Great Gatsby (660 words) Essay

Published: 2021-07-22 11:00:06
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Category: Literature

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Great GatsbyScott Fitzgerald’s novel, The Great Gatsby, is based on the dreams of a mannamed Jay Gatsby. Throughout the novel, it is suggested to the reader thatGatsby is a symbol for America.
He represents the possibilities of life on alevel at which the material and the spiritual have been confused (Bewley 11). Gatsby’s dreams, lifestyle and sense of morality represent an American vision oflife at which the reality ends and an illusion begins. First, to be an Americanmeans to have dreams. Gatsby is a dreamer, just like may Americans. All hisdreams are based on one factor, Daisy Buchanan. Most Americans, achieve theirgoal only we they are free.
Anthony Burgess suggests that “Freedom isslavery”. When Gatsby realizes that he has lost her, his freedom to desireher makes him a slave to her. Since Gatsby is truly ambitious, he won’t stopuntil he “gets the girl”. To most Americans that is part of theirAmerican dream: to have a pretty girl.
That is truly what Gatsby wants: to getthe pretty girl who’s “voice is full of money”(Fitzgerald 127). Inorder for him to have a chance with Daisy, he needs to have money and the GreatAmerican lifestyle. Nonetheless, the first step in getting the girl is to havethe money. Gatsby luckily inherits money from a friend and joins the world of”bootlegging”.
He gets all this and takes it a step further into thedream that Daisy wanted when she was with him. Gatsby’s new lifestyle includedmotorboats, aquaplanes, private beaches, Rolls Royces and water towers (Bewley16). “In his blue gardens men and girls came and went like moths amongwhisperings and the champagne and stars” (Fitzgerald 43). Not only wasGatsby very popular like most Americans want to be but he also had goodclothing.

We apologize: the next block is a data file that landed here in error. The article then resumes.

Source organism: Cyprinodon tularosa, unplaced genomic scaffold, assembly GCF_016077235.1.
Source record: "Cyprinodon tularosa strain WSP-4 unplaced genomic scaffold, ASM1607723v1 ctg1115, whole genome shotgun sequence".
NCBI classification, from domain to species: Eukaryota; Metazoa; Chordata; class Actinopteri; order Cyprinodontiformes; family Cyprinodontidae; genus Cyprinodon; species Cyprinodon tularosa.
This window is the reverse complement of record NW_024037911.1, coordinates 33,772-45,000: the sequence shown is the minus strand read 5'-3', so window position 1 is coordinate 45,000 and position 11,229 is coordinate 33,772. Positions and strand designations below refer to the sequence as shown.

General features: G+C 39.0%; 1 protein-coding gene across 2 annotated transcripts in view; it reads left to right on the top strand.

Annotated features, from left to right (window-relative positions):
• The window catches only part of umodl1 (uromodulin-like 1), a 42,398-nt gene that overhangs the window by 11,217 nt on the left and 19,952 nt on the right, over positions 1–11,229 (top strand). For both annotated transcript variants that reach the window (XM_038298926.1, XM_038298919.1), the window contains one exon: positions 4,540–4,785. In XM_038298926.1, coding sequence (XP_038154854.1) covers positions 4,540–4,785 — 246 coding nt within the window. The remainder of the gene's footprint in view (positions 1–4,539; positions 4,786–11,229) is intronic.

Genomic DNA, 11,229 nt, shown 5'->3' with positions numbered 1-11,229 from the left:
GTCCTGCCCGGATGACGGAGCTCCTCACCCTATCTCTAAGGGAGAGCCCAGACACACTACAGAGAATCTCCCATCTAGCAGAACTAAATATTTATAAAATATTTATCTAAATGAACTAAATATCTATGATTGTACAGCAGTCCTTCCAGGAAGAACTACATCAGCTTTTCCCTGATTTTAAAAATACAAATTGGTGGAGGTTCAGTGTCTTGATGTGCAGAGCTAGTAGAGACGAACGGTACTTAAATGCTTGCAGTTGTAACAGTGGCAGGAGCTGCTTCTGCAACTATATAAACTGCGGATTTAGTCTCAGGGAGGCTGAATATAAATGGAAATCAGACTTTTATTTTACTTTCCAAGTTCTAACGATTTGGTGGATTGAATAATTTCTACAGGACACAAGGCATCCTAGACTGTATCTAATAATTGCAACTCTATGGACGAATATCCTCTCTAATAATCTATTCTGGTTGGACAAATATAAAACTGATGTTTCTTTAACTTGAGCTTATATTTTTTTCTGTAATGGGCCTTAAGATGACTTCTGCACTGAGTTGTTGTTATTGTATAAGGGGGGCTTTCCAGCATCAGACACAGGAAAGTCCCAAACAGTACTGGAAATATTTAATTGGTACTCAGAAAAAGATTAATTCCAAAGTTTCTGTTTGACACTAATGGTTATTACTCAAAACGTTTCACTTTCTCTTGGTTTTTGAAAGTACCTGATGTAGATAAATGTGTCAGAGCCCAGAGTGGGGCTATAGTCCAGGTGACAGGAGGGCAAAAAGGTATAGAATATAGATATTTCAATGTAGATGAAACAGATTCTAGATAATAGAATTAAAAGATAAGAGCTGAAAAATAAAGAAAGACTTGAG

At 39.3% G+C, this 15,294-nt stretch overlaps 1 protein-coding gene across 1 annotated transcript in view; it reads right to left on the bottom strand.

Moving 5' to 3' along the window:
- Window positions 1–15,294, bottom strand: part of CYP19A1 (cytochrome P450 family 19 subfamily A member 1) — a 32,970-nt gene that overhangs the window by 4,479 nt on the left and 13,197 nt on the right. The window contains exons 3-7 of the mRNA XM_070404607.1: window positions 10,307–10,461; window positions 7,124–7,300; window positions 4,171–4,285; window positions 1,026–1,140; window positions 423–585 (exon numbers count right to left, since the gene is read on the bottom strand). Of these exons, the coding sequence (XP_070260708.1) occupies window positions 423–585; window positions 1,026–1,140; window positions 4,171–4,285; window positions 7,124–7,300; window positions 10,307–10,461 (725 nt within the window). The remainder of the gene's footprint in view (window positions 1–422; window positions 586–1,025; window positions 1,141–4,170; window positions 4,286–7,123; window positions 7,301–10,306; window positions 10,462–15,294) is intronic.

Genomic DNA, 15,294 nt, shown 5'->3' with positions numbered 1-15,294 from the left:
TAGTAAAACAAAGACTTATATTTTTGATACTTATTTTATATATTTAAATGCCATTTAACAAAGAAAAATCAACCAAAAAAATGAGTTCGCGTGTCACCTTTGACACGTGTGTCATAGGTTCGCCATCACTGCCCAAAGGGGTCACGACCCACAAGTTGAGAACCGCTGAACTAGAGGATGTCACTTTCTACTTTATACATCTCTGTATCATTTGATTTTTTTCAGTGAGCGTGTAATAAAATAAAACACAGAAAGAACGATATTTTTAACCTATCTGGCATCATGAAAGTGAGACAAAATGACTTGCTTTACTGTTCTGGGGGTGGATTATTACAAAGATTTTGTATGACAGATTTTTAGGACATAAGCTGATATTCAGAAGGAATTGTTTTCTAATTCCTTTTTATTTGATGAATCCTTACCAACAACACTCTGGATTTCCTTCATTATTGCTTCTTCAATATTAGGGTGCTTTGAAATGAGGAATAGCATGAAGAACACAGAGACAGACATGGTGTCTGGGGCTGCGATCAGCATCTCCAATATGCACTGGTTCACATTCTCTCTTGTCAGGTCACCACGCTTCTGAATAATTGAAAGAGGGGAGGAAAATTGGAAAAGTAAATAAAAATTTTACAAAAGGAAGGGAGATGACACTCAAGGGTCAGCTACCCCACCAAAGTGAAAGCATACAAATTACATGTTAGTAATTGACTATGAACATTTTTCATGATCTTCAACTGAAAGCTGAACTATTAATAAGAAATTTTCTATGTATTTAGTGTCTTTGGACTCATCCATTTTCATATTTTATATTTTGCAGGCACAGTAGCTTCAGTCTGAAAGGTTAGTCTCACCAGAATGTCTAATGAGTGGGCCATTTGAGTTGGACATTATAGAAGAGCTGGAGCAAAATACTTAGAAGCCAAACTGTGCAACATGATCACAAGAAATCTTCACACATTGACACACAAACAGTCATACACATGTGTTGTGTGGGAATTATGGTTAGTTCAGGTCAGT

Daisy became very emotional when Nick writes “He took out a pileof shirts and began throwing them one by one before us, shirts of sheer linenand thick silk and fine flannel which lost their folds as they fell and coveredthe table in many colored disarray” (Fitzgerald 97). Most important, wemust ask ourselves if Gatsby, the American, has any kind of morality. Throughthe eyes of psychologist Lawrence Kohlberg, Gatsby would have no sense ofmorality. Kohlberg separated morality into three stages: preconventional,conventional, and post-conventional. Kohlberg would not believe that Gatsby hasany morality because he is a man who only cared about getting money to have hisgirl. He did what he had to do but he did it illegally.
Gatsby only really caredabout Daisy and he was willing to take the blame for Myrtle’s accident onlybecause it was the love of his life. Maybe Kohlberg would agree that he doeshave some kind of conventional morality since his reasoning is based on theexpectations of others for him to do the right thing. As well as with many otherAmericans. Not many Americans reach the stage where they stand up for their ownethics and human rights. Beyond that, readers must also see if Gatsby’s AmericanDream was worthwhile.
Even though he did get the money and the lifestyle, henever did get the girl. Gatsby was not able to achieve his one true goal, and asa consequence, he was killed. This happens to most Americans. Their dreams arecrushed by others “conspiring together” (Fitzgerald 153). These otherpeople’s ambitions are always bigger than the victim. In other cases the one’swho do reach their goals are criticized by others and either become snobs orbecome outcasts to the world.
Who could actually live in such a horrible place?America is the place where dreams, lifestyles, and morals are only present in afew. Heartless people crush dreams, lifestyles are destroyed by green-eyedmonsters, and morals exist in only in those who don’t have ambitions. It’s whatCharles Darwin would call survival of the fittest, or only the strong survive. America, it’s a jungle out there. BibliographyBewley, Marius.
” Criticism of America”. The University of theSouth, 1954. Burgess, Anthony. “Is America Falling Apart?”, The NewYork Times, 1971.
Fitzgerald, F. Scott. The Great Gatsby. New York: ScribnerFiction, 1995.

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